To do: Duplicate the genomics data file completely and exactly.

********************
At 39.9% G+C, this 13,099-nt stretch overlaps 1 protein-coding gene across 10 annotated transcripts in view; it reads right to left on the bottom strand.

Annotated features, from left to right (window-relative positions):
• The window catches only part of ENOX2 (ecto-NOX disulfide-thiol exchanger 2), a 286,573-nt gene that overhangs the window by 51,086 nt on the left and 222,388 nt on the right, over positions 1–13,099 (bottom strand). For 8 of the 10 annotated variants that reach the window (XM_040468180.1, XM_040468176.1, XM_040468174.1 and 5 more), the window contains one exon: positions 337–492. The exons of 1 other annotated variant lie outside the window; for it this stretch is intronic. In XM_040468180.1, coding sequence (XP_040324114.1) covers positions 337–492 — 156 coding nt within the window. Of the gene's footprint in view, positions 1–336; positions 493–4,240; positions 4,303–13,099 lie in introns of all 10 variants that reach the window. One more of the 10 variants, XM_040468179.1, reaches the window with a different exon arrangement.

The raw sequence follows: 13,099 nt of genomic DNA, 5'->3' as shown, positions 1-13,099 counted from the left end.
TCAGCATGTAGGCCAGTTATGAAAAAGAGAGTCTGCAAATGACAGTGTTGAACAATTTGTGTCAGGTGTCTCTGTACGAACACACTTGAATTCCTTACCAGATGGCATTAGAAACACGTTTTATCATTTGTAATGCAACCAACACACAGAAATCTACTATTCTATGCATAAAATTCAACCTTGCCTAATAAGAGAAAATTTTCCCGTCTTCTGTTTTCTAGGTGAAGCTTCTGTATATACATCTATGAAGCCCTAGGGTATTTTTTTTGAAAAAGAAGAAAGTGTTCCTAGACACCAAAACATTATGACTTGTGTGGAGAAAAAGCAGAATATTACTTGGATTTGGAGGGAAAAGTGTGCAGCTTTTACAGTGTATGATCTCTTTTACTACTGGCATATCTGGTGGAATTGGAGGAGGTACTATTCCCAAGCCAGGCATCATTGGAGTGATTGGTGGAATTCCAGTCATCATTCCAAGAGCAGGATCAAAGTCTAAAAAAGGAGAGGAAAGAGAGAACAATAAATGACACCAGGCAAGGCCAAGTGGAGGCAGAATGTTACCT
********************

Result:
At 39.9% G+C, this 13,099-nt stretch overlaps 1 protein-coding gene across 10 annotated transcripts in view; it reads right to left on the bottom strand.

Annotated features, from left to right (window-relative positions):
• The window catches only part of ENOX2 (ecto-NOX disulfide-thiol exchanger 2), a 286,573-nt gene that overhangs the window by 51,086 nt on the left and 222,388 nt on the right, over positions 1–13,099 (bottom strand). For 8 of the 10 annotated variants that reach the window (XM_040468180.1, XM_040468176.1, XM_040468174.1 and 5 more), the window contains one exon: positions 337–492. The exons of 1 other annotated variant lie outside the window; for it this stretch is intronic. In XM_040468180.1, coding sequence (XP_040324114.1) covers positions 337–492 — 156 coding nt within the window. Of the gene's footprint in view, positions 1–336; positions 493–4,240; positions 4,303–13,099 lie in introns of all 10 variants that reach the window. One more of the 10 variants, XM_040468179.1, reaches the window with a different exon arrangement.

The raw sequence follows: 13,099 nt of genomic DNA, 5'->3' as shown, positions 1-13,099 counted from the left end.
TCAGCATGTAGGCCAGTTATGAAAAAGAGAGTCTGCAAATGACAGTGTTGAACAATTTGTGTCAGGTGTCTCTGTACGAACACACTTGAATTCCTTACCAGATGGCATTAGAAACACGTTTTATCATTTGTAATGCAACCAACACACAGAAATCTACTATTCTATGCATAAAATTCAACCTTGCCTAATAAGAGAAAATTTTCCCGTCTTCTGTTTTCTAGGTGAAGCTTCTGTATATACATCTATGAAGCCCTAGGGTATTTTTTTTGAAAAAGAAGAAAGTGTTCCTAGACACCAAAACATTATGACTTGTGTGGAGAAAAAGCAGAATATTACTTGGATTTGGAGGGAAAAGTGTGCAGCTTTTACAGTGTATGATCTCTTTTACTACTGGCATATCTGGTGGAATTGGAGGAGGTACTATTCCCAAGCCAGGCATCATTGGAGTGATTGGTGGAATTCCAGTCATCATTCCAAGAGCAGGATCAAAGTCTAAAAAAGGAGAGGAAAGAGAGAACAATAAATGACACCAGGCAAGGCCAAGTGGAGGCAGAATGTTACCT